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Celestron NexStar 6SE - diagonal upgrade?

Accessories Beginner Cassegrain Eyepieces Equipment DSO SCT Planet Optics Observing
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#1 mji

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Posted 24 February 2021 - 08:30 PM

Hello. I have been enjoying my NexStar 6SE for a bit now (definitely kept me entertained during lockdown), and I was just had a question about the diagonal or diagonal upgrades.

 

For context, I mainly do planetary viewing and some DSO observation (mainly nebulae), so my goal would be to possibly try and increase the viewing experience and possibly the contrast. I have been using the standard 25mm PLOSSL, a Baader IV Hyperion Zoom (oh my I love this eyepiece) and a Celestron OMNI 32mm eyepiece.I was looking at upgrading the stock prism diagonal (#94115-A), so I tried to do a bit of research, and it seems that a lot of people recommend the Baader T-2 prism star diagonal pieces ( but I'm interested in this one in particular https://www.highpoin...e-holder-prism1

 

I'm not too worried about the cost, but I was just wondering if this is worth the upgrade over the standard prism diagonal or if someone can offer some more information/point me in the right direction?

 

Oh, on a side note how do I go about cleaning a prism diagonal? I have a fingerprint on the inside where you slot an eyepiece in that's been there for a while, doesn't seem to impair the viewing experience but would be nice to not cringe whenever I see it.

 

Kind regards,

mji


Edited by mji, 24 February 2021 - 08:58 PM.


#2 coopman

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Posted 24 February 2021 - 08:42 PM

You link doesn't work.

Any of the 99% dielectric coated diagonals should be a good improvement over the stock diagonal.  The stock accessories is where the manufacturers tend to cut down on the quality.


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#3 mji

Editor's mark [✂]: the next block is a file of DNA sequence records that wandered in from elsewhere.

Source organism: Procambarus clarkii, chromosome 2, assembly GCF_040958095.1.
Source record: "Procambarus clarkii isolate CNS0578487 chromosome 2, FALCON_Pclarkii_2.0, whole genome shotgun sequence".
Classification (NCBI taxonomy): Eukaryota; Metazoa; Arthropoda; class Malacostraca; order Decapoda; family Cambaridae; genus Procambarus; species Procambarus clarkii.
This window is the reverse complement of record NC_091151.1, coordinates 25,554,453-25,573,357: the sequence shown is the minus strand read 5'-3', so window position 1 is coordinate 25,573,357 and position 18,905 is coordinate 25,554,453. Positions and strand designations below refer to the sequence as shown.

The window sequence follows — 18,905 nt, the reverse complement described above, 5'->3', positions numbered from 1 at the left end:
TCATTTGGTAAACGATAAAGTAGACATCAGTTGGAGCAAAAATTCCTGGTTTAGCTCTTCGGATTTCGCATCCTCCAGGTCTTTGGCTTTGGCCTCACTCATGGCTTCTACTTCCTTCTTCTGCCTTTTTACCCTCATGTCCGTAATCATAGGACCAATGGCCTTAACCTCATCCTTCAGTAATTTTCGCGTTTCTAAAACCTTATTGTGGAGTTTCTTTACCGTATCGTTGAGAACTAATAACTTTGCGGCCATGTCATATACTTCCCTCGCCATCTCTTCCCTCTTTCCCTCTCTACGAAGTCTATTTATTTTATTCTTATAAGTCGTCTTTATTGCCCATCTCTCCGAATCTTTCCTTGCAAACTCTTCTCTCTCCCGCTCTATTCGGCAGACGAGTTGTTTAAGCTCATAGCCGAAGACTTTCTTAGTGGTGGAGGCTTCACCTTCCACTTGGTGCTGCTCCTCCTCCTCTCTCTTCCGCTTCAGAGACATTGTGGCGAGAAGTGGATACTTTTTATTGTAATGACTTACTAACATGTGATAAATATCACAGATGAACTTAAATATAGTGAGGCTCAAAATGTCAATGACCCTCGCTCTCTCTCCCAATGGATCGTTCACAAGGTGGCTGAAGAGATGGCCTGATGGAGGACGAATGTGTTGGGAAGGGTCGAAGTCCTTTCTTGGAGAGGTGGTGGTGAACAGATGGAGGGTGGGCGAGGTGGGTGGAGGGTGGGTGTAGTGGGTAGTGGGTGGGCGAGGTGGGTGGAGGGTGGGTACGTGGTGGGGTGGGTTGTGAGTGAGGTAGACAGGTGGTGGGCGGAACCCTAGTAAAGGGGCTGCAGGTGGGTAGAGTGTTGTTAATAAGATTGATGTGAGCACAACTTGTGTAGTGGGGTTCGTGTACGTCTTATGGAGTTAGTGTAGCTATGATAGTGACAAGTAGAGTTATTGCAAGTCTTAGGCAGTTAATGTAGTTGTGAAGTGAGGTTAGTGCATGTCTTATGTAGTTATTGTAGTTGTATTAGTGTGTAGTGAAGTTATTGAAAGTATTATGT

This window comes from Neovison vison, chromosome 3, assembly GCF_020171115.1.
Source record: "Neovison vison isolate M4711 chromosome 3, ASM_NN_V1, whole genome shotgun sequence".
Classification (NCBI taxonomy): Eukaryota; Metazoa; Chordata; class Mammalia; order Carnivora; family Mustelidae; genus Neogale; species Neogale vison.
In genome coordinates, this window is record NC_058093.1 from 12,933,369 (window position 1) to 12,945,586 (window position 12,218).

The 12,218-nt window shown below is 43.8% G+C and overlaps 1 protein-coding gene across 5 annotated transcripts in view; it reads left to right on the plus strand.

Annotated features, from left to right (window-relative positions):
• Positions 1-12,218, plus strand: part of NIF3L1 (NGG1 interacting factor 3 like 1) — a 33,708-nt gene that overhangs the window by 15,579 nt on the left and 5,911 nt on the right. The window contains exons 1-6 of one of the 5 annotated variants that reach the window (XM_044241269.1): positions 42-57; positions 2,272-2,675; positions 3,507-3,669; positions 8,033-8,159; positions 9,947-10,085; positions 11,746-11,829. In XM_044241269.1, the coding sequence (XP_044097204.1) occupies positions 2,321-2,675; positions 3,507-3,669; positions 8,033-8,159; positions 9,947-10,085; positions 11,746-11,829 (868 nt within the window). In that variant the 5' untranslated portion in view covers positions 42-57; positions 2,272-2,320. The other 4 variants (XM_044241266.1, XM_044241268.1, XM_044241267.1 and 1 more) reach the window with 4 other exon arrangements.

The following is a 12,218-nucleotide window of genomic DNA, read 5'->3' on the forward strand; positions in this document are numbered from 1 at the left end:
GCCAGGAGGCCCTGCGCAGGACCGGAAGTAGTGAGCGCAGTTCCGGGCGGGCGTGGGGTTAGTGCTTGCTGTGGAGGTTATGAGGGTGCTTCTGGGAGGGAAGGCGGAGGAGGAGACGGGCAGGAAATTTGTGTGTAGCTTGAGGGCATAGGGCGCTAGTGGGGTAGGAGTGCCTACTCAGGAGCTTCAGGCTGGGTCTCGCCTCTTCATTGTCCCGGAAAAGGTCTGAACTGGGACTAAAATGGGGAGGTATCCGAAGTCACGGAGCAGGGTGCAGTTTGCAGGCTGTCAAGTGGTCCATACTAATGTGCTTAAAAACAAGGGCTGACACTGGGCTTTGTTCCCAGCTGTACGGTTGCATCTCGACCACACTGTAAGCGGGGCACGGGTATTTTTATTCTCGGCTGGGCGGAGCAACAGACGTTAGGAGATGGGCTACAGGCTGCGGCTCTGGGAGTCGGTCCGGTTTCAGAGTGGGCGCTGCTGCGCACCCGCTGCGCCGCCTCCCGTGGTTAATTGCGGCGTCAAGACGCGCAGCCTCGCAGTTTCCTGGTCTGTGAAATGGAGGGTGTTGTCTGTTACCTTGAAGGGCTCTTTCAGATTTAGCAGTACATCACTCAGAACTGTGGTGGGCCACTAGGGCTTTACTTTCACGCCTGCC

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Posted 24 February 2021 - 08:46 PM

You link doesn't work.

Any of the 99% dielectric coated diagonals should be a good improvement over the stock diagonal.  The stock accessories is where the manufacturers tend to cut down on the quality.

You're right, I accidentally made a mistake in it. Fixed it up now though, thank-you!

 

Is there much benefit using a dielectric over a prism?



#4 Jethro7

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Posted 24 February 2021 - 08:57 PM

Hello Mji,

FWIW  I have found the Baader Diagonals amongst the best that I have ever used. 

I clean my diagonals mirrors or prisms just like any of my lenses starting with a air bulb then a soft brush, if I need more I use Purasol and chemwipes with a final I use optical grade micro fiber cloths.

 

HAPPY SKIES AND KEEP LOOKING UP Jethro

 

P.S. remember that the Optical train on the C6 is designed to use 1.25" eyepieces. Just thought I would mention that. I am not sure which Diagonal you are interested in because the link does not work. The prism diagonals tend to work best in slower scopes F/7 and slower. The mirrors tend to work better in faster scopes.  Personally I cant really tell that there is much of a difference between the Baader Diagonals whether the are mirror or prism. The one issuse is the prisms take longer to reach temperature equilibrium over a mirror diagonal.

 

 


Edited by Jethro7, 24 February 2021 - 09:04 PM.

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#5 mji

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Posted 24 February 2021 - 08:59 PM

Fixed the link, sorry :)

 

Thanks for your cleaning advice too!



#6 Jethro7

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Posted 24 February 2021 - 09:20 PM

Fixed the link, sorry smile.gif

 

Thanks for your cleaning advice too!

Hello Mji,

That ought to do it. Alot has to do with your own visual experience. When I first started I would not have been able to see much of a difference from a premium diagonal and a cheap one. Over time I can see the differences. My Baader diagonals exhibit the least light scatter of almost every diagonal that I have ever used. The views are a little bit sharper and have a nice contrast. If you get the new diagonal perform a test your self, between the Baader the one you have and using your scope with just the eyepieces straight through with no diagonal. You may be surprised by the results.

 

HAPPY SKIES AND KEEP LOOKING UP Jethro


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#7 mji

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Posted 24 February 2021 - 09:41 PM

Hello Mji,